The first set of precautions you can take, you’ve likely heard before. Unplug your electronics when they’re not in use, use energy-efficient appliances and bulbs, ensure that all of your windows and doors are tightly sealed, and use your heater & A/C sparingly.
What most people don’t realize is that you can also contact your utility company to ask for a lower rate. Just ask "Do you have any promotions available that could lower my bill?" Most providers have deals, but don’t present them unless asked. You can even pretend that you’re seeking to switch to a different provider, and they’ll forward you to a retention specialist that will go out of their way to keep you on board.
Create a Brand New Budget
Once you’ve applied the Thrift Technique to your lifestyle and you’re officially a lean, mean, money-saving machine, you can reassess your budget.
You should have quite a bit more money in the savings column now, and that’s a fantastic accomplishment. You’ll need a plan for precisely how much money you can put away into savings. A popular method is the 50/20/30 system, which allows 50% of your income to go to bills, 20% to savings, and 30% to fun. That’s certainly a good baseline if it works with your current situation, but in the case of this hypothetical, you may need to adjust it.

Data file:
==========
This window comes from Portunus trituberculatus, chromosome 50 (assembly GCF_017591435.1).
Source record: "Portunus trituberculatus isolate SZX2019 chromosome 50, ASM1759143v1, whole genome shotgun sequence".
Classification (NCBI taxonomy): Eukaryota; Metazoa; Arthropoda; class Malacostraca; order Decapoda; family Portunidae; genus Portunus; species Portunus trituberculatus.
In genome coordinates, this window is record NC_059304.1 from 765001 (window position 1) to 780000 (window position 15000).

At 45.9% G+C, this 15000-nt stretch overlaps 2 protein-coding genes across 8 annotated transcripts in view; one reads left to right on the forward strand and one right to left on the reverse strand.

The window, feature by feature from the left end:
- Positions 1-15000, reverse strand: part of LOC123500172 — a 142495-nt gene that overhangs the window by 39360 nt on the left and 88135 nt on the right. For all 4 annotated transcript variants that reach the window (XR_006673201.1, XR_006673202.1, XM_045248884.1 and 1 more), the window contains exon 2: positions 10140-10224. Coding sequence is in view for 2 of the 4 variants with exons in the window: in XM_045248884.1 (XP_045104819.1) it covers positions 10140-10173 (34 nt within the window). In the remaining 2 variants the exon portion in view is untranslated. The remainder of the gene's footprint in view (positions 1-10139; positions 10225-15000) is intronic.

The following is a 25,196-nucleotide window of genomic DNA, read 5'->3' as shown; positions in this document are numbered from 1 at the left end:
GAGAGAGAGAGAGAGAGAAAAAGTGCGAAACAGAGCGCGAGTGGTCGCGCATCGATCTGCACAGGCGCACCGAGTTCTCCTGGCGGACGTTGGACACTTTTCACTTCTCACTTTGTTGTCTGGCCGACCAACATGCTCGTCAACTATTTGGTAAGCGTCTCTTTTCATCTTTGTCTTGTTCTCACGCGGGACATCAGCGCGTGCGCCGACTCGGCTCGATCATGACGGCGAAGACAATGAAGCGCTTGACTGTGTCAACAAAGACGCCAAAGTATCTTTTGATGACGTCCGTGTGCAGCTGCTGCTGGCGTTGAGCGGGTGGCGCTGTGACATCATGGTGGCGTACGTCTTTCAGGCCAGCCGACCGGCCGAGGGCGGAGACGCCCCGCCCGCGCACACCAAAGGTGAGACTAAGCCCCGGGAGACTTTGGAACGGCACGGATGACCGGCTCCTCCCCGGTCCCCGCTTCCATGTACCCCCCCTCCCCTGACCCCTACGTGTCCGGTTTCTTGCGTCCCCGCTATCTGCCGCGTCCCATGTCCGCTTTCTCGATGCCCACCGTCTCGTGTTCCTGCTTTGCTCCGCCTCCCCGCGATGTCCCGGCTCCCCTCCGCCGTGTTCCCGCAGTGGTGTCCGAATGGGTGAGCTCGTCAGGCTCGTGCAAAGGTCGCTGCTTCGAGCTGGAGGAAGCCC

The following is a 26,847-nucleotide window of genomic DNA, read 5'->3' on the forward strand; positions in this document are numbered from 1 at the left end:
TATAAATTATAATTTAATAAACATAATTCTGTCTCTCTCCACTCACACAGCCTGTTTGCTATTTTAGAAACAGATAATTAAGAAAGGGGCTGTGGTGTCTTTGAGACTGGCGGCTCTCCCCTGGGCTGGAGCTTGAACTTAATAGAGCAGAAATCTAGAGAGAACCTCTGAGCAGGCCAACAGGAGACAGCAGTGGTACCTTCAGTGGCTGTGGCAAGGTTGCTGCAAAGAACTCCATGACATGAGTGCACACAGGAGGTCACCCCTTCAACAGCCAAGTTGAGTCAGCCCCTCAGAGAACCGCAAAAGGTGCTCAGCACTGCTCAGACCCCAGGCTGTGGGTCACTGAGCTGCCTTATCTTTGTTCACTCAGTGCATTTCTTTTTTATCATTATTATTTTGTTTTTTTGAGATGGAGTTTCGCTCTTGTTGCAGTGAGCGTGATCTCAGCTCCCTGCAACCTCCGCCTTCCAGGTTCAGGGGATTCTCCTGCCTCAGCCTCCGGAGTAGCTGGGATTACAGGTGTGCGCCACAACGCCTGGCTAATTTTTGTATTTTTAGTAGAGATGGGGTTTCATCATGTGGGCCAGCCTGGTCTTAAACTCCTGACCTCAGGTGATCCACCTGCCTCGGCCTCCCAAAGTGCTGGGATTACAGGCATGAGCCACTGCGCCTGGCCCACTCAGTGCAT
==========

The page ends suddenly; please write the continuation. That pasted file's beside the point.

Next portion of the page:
If you follow the above steps to a T, you’d likely be using a modified 50/40/10 method. That’s going to be a pretty rough lifestyle to stick to, so give yourself some leeway. Maybe more of a 50/35/15 is more forgiving. Figure out what seems realistic to you, and stick to it. It’s just important that you have a plan.
Use Technology to Your Advantage
Once your new plan is in place, you’re ready to make it happen. You can set up an automatic transfer on pay day from checking to savings. That’ll be a guaranteed way to get those earnings tucked away without hesitation. And while you’re at it, you should look into the wide variety of rounding-up apps. Acorns, for example, rounds up all of your debit purchases to the nearest dollar, and then sends that money directly to your savings account.
You have an opportunity to be creative here, so we recommend you check out the wide swath of options out there. There are actually a wide variety of apps you can use to earn extra income as well, and many of them don’t require the time that typical side hustles require. Say you have an extra car that isn’t used regularly – you can rent it out with the Turo app. Survey apps like BIGtoken, for example, pay you monthly to answer surveys and check into locations.
Do everything you can to prepare yourself for success. Remember that odds & ends tend to show up throughout the year as well. Factor in your tax return, any bonuses that may be coming your way at work, and any expected gifts that may be coming down the pipeline. Above all, make a plan and stick to it. You’ll be more than satisfied with the results.
Comment below if you have any ideas or suggestions on how to better save up for a big purchase in the near future.